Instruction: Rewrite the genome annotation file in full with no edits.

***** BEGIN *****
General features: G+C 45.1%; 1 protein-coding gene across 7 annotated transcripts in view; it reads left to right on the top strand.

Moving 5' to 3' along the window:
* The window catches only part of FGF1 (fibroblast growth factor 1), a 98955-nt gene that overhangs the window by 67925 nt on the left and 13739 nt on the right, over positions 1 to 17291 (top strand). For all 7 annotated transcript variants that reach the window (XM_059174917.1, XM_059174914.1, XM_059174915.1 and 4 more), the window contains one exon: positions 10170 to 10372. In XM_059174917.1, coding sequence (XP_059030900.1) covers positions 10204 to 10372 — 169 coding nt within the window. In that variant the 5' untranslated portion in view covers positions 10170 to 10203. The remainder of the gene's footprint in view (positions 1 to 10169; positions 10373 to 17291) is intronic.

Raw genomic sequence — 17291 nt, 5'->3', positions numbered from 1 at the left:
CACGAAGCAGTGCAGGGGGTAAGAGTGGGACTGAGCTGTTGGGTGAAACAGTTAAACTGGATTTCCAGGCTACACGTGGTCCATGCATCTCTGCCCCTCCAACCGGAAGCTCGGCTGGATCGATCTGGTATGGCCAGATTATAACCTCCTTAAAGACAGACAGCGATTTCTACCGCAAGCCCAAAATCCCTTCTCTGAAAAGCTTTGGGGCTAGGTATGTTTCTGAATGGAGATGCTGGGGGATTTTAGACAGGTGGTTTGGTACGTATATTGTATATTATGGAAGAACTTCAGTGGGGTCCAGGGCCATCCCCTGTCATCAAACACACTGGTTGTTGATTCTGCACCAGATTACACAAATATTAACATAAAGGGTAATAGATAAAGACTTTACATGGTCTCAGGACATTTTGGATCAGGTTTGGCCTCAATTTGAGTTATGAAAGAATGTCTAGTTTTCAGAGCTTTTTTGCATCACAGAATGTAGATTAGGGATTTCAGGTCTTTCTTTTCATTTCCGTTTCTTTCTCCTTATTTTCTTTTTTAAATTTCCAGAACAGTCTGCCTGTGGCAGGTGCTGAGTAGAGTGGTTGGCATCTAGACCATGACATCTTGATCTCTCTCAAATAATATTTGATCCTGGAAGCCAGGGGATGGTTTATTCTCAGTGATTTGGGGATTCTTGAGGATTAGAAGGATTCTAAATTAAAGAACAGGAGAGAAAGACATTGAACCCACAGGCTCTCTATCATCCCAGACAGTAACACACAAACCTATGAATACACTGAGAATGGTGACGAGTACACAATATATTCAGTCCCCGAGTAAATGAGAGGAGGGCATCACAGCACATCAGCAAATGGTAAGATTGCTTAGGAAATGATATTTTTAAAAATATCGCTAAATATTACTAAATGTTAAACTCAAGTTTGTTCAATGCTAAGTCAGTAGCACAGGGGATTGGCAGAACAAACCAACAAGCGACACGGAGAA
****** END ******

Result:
General features: G+C 45.1%; 1 protein-coding gene across 7 annotated transcripts in view; it reads left to right on the top strand.

Moving 5' to 3' along the window:
* The window catches only part of FGF1 (fibroblast growth factor 1), a 98955-nt gene that overhangs the window by 67925 nt on the left and 13739 nt on the right, over positions 1 to 17291 (top strand). For all 7 annotated transcript variants that reach the window (XM_059174917.1, XM_059174914.1, XM_059174915.1 and 4 more), the window contains one exon: positions 10170 to 10372. In XM_059174917.1, coding sequence (XP_059030900.1) covers positions 10204 to 10372 — 169 coding nt within the window. In that variant the 5' untranslated portion in view covers positions 10170 to 10203. The remainder of the gene's footprint in view (positions 1 to 10169; positions 10373 to 17291) is intronic.

Raw genomic sequence — 17291 nt, 5'->3', positions numbered from 1 at the left:
CACGAAGCAGTGCAGGGGGTAAGAGTGGGACTGAGCTGTTGGGTGAAACAGTTAAACTGGATTTCCAGGCTACACGTGGTCCATGCATCTCTGCCCCTCCAACCGGAAGCTCGGCTGGATCGATCTGGTATGGCCAGATTATAACCTCCTTAAAGACAGACAGCGATTTCTACCGCAAGCCCAAAATCCCTTCTCTGAAAAGCTTTGGGGCTAGGTATGTTTCTGAATGGAGATGCTGGGGGATTTTAGACAGGTGGTTTGGTACGTATATTGTATATTATGGAAGAACTTCAGTGGGGTCCAGGGCCATCCCCTGTCATCAAACACACTGGTTGTTGATTCTGCACCAGATTACACAAATATTAACATAAAGGGTAATAGATAAAGACTTTACATGGTCTCAGGACATTTTGGATCAGGTTTGGCCTCAATTTGAGTTATGAAAGAATGTCTAGTTTTCAGAGCTTTTTTGCATCACAGAATGTAGATTAGGGATTTCAGGTCTTTCTTTTCATTTCCGTTTCTTTCTCCTTATTTTCTTTTTTAAATTTCCAGAACAGTCTGCCTGTGGCAGGTGCTGAGTAGAGTGGTTGGCATCTAGACCATGACATCTTGATCTCTCTCAAATAATATTTGATCCTGGAAGCCAGGGGATGGTTTATTCTCAGTGATTTGGGGATTCTTGAGGATTAGAAGGATTCTAAATTAAAGAACAGGAGAGAAAGACATTGAACCCACAGGCTCTCTATCATCCCAGACAGTAACACACAAACCTATGAATACACTGAGAATGGTGACGAGTACACAATATATTCAGTCCCCGAGTAAATGAGAGGAGGGCATCACAGCACATCAGCAAATGGTAAGATTGCTTAGGAAATGATATTTTTAAAAATATCGCTAAATATTACTAAATGTTAAACTCAAGTTTGTTCAATGCTAAGTCAGTAGCACAGGGGATTGGCAGAACAAACCAACAAGCGACACGGAGAA